Table1. Nutritional value of some edible mushrooms (dry basis).

Carneiro et al. 2013 [11]; Kalač 2013 [12]; Phan et al. 2012 [13]; Reis et al. 2012 [14].

Medicinal mushrooms have been demonstrated to produce beneficial effects not only as a drug but also as a novel class of products variously known as functional food, nutraceuticals, dietary supplements that produce health benefits. Numerous studies have shown that regular intake of mushrooms or their products is effective both in preventing and treating specific diseases [9] (Table 2). Mushroom protein is comparable to muscle protein as it contains all the nine essential amino acids required by humans [9]. Since they provide all the essential amino acids they are used in the vegetarian diets and are a good option for those who do not consume meat products. The edible class of mushrooms that shows potential medicinal and functional properties includes Lentinus, Auricularia. Hericium, Grifola, Flammulina, Pleurotus, and Tremella. The other species known only for their medicinal properties include Ganoderma and Trametes [10].

Table 2. Some commonly consumed mushrooms along with their bioactive molecules.

Rathee et al., 2012 [15].

Therapeutic Potential of Mushrooms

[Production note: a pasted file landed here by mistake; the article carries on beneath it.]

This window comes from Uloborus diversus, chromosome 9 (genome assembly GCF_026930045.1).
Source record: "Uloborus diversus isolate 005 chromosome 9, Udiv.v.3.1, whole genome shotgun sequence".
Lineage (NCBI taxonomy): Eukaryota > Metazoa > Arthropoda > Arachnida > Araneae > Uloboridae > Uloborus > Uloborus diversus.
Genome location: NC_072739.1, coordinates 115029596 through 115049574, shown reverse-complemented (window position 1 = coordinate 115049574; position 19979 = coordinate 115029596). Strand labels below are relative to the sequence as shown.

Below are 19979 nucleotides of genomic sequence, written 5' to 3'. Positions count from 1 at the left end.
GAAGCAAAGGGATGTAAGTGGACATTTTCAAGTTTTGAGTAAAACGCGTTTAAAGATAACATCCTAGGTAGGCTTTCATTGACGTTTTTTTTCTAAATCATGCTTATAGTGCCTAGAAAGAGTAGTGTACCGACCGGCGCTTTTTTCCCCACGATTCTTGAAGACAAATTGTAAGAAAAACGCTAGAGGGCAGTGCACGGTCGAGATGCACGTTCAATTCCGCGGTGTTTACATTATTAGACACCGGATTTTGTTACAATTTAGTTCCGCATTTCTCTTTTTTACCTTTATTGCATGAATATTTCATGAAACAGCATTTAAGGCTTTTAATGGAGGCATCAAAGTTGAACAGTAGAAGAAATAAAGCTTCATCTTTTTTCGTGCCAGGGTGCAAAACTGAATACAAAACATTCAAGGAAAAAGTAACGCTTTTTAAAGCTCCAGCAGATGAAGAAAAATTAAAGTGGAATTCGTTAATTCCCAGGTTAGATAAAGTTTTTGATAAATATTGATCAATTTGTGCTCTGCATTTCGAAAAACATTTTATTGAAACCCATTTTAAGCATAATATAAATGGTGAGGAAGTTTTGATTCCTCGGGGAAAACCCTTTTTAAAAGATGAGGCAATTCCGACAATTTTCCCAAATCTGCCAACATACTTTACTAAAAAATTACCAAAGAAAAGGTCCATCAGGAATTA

The knowledge of the relationship between diet and disease has led to the development of all together a new scientific discipline which is termed as “functional food science.” Functional foods can be anything like dietary supplements, medicinal foods, vita foods, phytochemicals, and myochemicals and also pharmafood, which could be used specifically to improve the health. Mushrooms falls very well into this category of functional foods as it has all the potential to ameliorate diseases. ‘Mushroom Nutraceuticals’ are the traditional preparations which were used in ancient times in the form of extracts, health tonics, concentrates, fermented beverages, tinctures, teas, soups, herbal formula, powders and arid healthful food dishes [16]. The term “Mushroom Nutraceuticals” has been coined by Chang and Buswell [17]. Due to their immunomodulatory action, they boosts the immune system [18] by the activation of dendritic cells, NK cells, T-cells, macrophages, and production of cytokines [19] and have curative actions against a lot of degenerative diseases without having any side effects; unlike the ones involved in the usage of synthetic drugs. Studies have shown that regular consumption of mushrooms or their products is effective both in preventing and treating specific diseases [7].